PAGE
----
The Cyclades have islands for all tastes - from the spectacular volcanic scenery of Santorini to the jet-set beauty spots on Mykonos, the party island of Ios to the gentle rolling hills of Paros. Other notable Cycladic islands include Amorgos, Andros, Ios, Folegandros, Naxos, Paros and Syros.
Mykonos and Santorini are must-stop spots for Mediterranean cruise liners and bring in a regular daily fistful of credit card carrying tourists while the westernmost islands see only the most ardent independent island hoppers.
The lack of direct flights to many islands and the vicissitudes of ferry links keep most of the big tour operators at bay. That said the Cyclades are the ferry hub of the Greek islands and so are a favourite for both island hopping holidays and for holiday yacht flotillas.
Mykonos and Santorini have the only international airports and many tourists fly in here to begin their Greek island hopping holidays.
The North Aegean Islands, sometimes called the North-east Aegean islands are a loose assortment of 12 islands located to the north of the Aegean Sea and just off the Turkish mainland. The best known are Thassos, Lesvos and Samos but others include Lemnos, Ikaria, and Samothrace.
Many of the north Aegean islands are large, some distance apart and with infrequent ferry connections so calling them a group is a little misleading and they are only really connected for Greek administrative purposes.
They may be a little off the main tourist trail but they are still well developed with Samos and Lesvos the top holiday spots, thanks to good airports, but closely followed these days by Thassos which has airport links are nearby Kavala on the mainland.
Rugged Ikaria and kidney-shaped Chios are off the package tourist map but offer very good beaches and great walking while both Lemnos (or Limnos) and Samothraki remain largely untouched by tourism.
The Sporades Islands are located off the eastern shore of mainland Greece near the Pelion region of mainland Greece and not far from the port of Volos. The Sporades has 11 islands of which four are permanently inhabited: Skiathos, Skopelos, Alonissos and Skyros.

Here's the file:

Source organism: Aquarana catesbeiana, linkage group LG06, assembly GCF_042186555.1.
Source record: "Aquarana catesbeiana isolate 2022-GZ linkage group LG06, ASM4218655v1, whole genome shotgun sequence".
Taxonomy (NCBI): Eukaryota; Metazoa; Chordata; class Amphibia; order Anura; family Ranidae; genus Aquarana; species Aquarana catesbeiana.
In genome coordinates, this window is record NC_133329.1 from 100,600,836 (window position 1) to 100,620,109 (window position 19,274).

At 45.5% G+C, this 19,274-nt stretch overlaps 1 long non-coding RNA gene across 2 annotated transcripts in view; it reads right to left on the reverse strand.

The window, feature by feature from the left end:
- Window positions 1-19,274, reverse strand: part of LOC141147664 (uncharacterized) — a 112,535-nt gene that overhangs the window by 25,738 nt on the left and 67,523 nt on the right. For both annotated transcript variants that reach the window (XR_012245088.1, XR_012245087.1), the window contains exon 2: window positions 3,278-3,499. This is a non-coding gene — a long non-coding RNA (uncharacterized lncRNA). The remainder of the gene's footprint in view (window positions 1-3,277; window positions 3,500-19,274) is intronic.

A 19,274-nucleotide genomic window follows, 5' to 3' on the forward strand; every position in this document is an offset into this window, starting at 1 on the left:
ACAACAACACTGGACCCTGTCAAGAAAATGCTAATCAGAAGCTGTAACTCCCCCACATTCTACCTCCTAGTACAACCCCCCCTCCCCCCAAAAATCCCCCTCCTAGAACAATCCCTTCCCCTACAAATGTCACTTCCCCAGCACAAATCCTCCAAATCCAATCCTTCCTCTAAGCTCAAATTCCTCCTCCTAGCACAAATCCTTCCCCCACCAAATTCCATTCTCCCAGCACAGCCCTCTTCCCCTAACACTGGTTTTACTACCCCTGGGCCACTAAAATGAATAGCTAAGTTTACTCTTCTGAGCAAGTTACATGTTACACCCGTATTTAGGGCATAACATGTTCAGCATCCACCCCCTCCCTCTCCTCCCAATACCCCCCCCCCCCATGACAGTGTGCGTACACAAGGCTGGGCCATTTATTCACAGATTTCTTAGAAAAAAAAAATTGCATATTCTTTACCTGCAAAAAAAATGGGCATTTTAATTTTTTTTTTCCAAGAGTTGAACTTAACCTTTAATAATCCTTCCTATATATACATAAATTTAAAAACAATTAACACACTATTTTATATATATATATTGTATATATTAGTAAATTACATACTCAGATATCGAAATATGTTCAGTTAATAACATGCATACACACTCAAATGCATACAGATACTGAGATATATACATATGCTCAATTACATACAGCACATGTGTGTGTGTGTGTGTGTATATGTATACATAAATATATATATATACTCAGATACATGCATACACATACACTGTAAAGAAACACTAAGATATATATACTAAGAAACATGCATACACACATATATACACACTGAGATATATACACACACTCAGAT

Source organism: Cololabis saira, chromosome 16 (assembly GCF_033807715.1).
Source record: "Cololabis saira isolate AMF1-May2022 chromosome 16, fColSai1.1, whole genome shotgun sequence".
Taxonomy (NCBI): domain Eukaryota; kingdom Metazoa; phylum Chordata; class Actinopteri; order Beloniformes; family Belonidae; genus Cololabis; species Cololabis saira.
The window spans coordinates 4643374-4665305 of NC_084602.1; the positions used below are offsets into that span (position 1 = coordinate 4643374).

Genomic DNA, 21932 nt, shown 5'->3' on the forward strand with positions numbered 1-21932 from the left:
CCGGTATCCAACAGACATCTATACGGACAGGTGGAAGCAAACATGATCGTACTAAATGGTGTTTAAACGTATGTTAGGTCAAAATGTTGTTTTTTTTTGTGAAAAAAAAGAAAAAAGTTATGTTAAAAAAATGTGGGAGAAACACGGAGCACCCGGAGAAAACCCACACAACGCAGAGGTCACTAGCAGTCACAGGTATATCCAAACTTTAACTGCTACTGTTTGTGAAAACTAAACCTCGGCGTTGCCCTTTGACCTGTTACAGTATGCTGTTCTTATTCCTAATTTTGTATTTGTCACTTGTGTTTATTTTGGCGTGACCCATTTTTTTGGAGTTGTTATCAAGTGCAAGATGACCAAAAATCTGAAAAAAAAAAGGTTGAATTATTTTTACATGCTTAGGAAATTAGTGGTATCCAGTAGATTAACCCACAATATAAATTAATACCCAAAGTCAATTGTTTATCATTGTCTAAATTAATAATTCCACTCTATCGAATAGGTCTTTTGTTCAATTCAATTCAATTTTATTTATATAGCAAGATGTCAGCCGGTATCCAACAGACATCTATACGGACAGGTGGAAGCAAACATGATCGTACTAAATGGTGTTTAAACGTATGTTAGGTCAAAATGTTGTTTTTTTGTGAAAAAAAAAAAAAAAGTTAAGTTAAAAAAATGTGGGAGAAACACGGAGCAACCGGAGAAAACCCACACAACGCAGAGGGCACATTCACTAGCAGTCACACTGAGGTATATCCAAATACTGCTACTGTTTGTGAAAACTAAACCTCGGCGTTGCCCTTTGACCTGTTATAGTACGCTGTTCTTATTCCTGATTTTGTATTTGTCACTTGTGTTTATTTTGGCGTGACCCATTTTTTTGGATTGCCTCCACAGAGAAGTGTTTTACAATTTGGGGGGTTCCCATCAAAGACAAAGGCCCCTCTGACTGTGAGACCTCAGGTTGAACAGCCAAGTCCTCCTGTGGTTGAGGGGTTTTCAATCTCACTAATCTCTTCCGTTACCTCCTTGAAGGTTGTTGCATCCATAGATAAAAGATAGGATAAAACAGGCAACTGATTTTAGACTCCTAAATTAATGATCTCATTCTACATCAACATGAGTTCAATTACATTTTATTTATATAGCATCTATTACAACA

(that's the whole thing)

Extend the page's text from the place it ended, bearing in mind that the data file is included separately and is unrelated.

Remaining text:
Most holiday visitors arrive through Skiathos airport and Skiathos is a major holiday destination. There are package holidays galore to Skiathos which boast 60 or more sandy beaches while Skopelos and Alonissos attract the more up-market holidaymaker.
All the Sporades are a favourite of the flotilla sailing companies and there are daily ferries from Volos and Agios Konstantinos. Ferry boats travel regularly between Skiathos, Skopelos and Alonissos. Skyros shuns the package tourist trade and can only be reached from Evia and the mainland.
Much of the sea around the Sporades, notably the islets to the north of Alonissos, form a marine park established mainly to protect the endangered Mediterranean monk seal and other wild animals.
The Dodecanese Islands is the name given to the group of islands that hug the Turkish coast from Rhodes in the south to Patmos in the north. Dodecanese means 'twelve' and there are 12 major islands that give the group the name but in fact the Dodecanese consists of 163 islands in total, of which 26 are inhabited.
Many of the Dodecanese islands have suffered turbulent histories at the hands of various invaders, notably the Turks, and there is a strong Ottoman influence everywhere. The premier holiday island in this chain is Rhodes, the capital of the archipelago and by far the biggest island in the group with good air and sea links.
Rhodes and Kos both have international airports and both ferries and hydrofoils ply a regular route through the Dodecanese. Apart from Rhodes the main package holiday island is Kos, with Kalymnos, Patmos and Leros popular with independent travellers. Most of the other islands, such as Halki, Symi, Lipsi, Pserimos, Tilos and Nisyros, are popular day trip destinations.